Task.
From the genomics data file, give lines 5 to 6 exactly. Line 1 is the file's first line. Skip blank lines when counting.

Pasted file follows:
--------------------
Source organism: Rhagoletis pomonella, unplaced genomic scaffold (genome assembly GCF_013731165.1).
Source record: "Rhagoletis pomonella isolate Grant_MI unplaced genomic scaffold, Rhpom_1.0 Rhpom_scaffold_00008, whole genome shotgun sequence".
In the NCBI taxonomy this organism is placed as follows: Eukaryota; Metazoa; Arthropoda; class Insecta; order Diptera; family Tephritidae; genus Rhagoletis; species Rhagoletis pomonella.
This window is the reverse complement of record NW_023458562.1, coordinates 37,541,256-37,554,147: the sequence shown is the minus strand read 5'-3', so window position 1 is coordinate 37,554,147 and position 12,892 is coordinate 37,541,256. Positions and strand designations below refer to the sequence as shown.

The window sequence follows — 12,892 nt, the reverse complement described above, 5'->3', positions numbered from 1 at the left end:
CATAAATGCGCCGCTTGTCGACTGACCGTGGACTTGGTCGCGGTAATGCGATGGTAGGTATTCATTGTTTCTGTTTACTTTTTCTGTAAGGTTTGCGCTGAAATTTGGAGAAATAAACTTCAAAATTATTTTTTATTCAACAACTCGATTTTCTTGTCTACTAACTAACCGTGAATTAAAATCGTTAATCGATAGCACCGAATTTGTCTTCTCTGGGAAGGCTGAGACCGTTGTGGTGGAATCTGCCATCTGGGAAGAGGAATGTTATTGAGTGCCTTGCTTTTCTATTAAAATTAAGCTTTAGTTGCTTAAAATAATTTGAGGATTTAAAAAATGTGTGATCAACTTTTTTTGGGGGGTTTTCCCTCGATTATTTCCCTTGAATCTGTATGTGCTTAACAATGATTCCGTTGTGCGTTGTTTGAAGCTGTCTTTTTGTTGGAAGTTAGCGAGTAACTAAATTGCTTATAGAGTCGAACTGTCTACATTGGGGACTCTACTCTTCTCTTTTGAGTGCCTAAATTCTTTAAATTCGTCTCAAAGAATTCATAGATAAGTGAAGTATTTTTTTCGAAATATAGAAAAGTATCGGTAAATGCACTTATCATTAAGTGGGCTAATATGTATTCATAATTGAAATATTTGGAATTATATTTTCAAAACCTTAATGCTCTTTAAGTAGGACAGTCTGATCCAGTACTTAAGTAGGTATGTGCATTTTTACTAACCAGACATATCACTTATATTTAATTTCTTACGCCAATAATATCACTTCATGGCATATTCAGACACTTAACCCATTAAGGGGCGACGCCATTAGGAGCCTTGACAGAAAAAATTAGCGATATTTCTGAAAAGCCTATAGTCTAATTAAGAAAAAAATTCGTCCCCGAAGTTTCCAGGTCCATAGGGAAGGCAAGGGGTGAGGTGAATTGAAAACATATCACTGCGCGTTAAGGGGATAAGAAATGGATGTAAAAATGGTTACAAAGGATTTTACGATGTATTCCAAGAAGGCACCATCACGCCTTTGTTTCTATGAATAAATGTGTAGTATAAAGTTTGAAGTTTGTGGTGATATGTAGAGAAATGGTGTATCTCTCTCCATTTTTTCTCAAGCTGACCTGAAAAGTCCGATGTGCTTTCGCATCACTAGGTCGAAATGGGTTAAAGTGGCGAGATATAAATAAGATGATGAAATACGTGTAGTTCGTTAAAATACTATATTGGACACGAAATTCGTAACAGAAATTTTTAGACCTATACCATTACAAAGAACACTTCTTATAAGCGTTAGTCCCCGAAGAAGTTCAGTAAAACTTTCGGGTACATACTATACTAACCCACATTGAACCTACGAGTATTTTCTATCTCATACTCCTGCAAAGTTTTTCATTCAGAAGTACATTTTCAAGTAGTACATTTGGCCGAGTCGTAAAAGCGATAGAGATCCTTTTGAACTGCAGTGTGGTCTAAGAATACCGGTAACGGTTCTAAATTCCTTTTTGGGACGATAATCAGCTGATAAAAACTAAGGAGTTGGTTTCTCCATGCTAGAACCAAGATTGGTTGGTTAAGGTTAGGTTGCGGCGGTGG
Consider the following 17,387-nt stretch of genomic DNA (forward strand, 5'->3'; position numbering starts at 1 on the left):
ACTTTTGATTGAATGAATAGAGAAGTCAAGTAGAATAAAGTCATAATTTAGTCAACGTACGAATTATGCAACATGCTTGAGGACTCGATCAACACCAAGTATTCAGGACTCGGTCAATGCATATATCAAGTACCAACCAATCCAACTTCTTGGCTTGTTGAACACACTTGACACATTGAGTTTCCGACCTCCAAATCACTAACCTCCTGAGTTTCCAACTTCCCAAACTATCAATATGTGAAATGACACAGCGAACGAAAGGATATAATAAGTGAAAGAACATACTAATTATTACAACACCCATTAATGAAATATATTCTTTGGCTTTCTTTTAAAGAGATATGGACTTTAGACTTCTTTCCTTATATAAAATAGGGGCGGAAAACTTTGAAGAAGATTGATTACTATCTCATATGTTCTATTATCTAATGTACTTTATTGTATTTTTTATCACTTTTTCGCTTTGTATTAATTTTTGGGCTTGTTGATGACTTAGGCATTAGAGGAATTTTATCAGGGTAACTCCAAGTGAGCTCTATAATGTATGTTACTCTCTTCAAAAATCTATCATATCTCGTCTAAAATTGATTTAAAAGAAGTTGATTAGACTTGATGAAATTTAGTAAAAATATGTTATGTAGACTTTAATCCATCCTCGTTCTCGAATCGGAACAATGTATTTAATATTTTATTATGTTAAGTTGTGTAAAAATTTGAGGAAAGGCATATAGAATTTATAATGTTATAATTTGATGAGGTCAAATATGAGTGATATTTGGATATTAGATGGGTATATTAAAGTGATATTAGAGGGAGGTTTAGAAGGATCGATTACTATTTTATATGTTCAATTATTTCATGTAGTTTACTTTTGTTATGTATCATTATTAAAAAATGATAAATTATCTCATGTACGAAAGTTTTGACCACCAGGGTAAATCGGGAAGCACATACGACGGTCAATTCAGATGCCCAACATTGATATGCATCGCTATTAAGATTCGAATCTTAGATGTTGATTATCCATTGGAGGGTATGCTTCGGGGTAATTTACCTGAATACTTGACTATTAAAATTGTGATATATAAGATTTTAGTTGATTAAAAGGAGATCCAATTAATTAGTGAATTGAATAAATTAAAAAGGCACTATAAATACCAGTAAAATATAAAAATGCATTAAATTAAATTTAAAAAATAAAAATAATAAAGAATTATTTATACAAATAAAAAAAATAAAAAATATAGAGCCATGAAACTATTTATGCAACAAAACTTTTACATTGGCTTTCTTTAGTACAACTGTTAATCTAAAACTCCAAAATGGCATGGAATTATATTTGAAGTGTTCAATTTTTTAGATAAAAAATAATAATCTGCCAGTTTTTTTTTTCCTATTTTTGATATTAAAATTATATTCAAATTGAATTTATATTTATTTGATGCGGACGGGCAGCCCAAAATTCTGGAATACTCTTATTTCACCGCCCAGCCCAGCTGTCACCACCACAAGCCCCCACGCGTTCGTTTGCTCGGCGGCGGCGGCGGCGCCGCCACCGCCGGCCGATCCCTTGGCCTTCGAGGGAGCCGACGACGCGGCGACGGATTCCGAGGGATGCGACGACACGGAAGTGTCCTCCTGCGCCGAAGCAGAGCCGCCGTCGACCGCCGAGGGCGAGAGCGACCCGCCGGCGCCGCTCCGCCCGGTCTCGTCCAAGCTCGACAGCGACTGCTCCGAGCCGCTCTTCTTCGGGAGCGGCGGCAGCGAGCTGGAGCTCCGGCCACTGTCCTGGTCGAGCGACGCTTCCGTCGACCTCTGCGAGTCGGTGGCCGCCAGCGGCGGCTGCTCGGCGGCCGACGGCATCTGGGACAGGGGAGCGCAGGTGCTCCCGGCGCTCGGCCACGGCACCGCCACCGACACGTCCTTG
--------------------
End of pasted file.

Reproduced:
The window sequence follows — 12,892 nt, the reverse complement described above, 5'->3', positions numbered from 1 at the left end:
CATAAATGCGCCGCTTGTCGACTGACCGTGGACTTGGTCGCGGTAATGCGATGGTAGGTATTCATTGTTTCTGTTTACTTTTTCTGTAAGGTTTGCGCTGAAATTTGGAGAAATAAACTTCAAAATTATTTTTTATTCAACAACTCGATTTTCTTGTCTACTAACTAACCGTGAATTAAAATCGTTAATCGATAGCACCGAATTTGTCTTCTCTGGGAAGGCTGAGACCGTTGTGGTGGAATCTGCCATCTGGGAAGAGGAATGTTATTGAGTGCCTTGCTTTTCTATTAAAATTAAGCTTTAGTTGCTTAAAATAATTTGAGGATTTAAAAAATGTGTGATCAACTTTTTTTGGGGGGTTTTCCCTCGATTATTTCCCTTGAATCTGTATGTGCTTAACAATGATTCCGTTGTGCGTTGTTTGAAGCTGTCTTTTTGTTGGAAGTTAGCGAGTAACTAAATTGCTTATAGAGTCGAACTGTCTACATTGGGGACTCTACTCTTCTCTTTTGAGTGCCTAAATTCTTTAAATTCGTCTCAAAGAATTCATAGATAAGTGAAGTATTTTTTTCGAAATATAGAAAAGTATCGGTAAATGCACTTATCATTAAGTGGGCTAATATGTATTCATAATTGAAATATTTGGAATTATATTTTCAAAACCTTAATGCTCTTTAAGTAGGACAGTCTGATCCAGTACTTAAGTAGGTATGTGCATTTTTACTAACCAGACATATCACTTATATTTAATTTCTTACGCCAATAATATCACTTCATGGCATATTCAGACACTTAACCCATTAAGGGGCGACGCCATTAGGAGCCTTGACAGAAAAAATTAGCGATATTTCTGAAAAGCCTATAGTCTAATTAAGAAAAAAATTCGTCCCCGAAGTTTCCAGGTCCATAGGGAAGGCAAGGGGTGAGGTGAATTGAAAACATATCACTGCGCGTTAAGGGGATAAGAAATGGATGTAAAAATGGTTACAAAGGATTTTACGATGTATTCCAAGAAGGCACCATCACGCCTTTGTTTCTATGAATAAATGTGTAGTATAAAGTTTGAAGTTTGTGGTGATATGTAGAGAAATGGTGTATCTCTCTCCATTTTTTCTCAAGCTGACCTGAAAAGTCCGATGTGCTTTCGCATCACTAGGTCGAAATGGGTTAAAGTGGCGAGATATAAATAAGATGATGAAATACGTGTAGTTCGTTAAAATACTATATTGGACACGAAATTCGTAACAGAAATTTTTAGACCTATACCATTACAAAGAACACTTCTTATAAGCGTTAGTCCCCGAAGAAGTTCAGTAAAACTTTCGGGTACATACTATACTAACCCACATTGAACCTACGAGTATTTTCTATCTCATACTCCTGCAAAGTTTTTCATTCAGAAGTACATTTTCAAGTAGTACATTTGGCCGAGTCGTAAAAGCGATAGAGATCCTTTTGAACTGCAGTGTGGTCTAAGAATACCGGTAACGGTTCTAAATTCCTTTTTGGGACGATAATCAGCTGATAAAAACTAAGGAGTTGGTTTCTCCATGCTAGAACCAAGATTGGTTGGTTAAGGTTAGGTTGCGGCGGTGG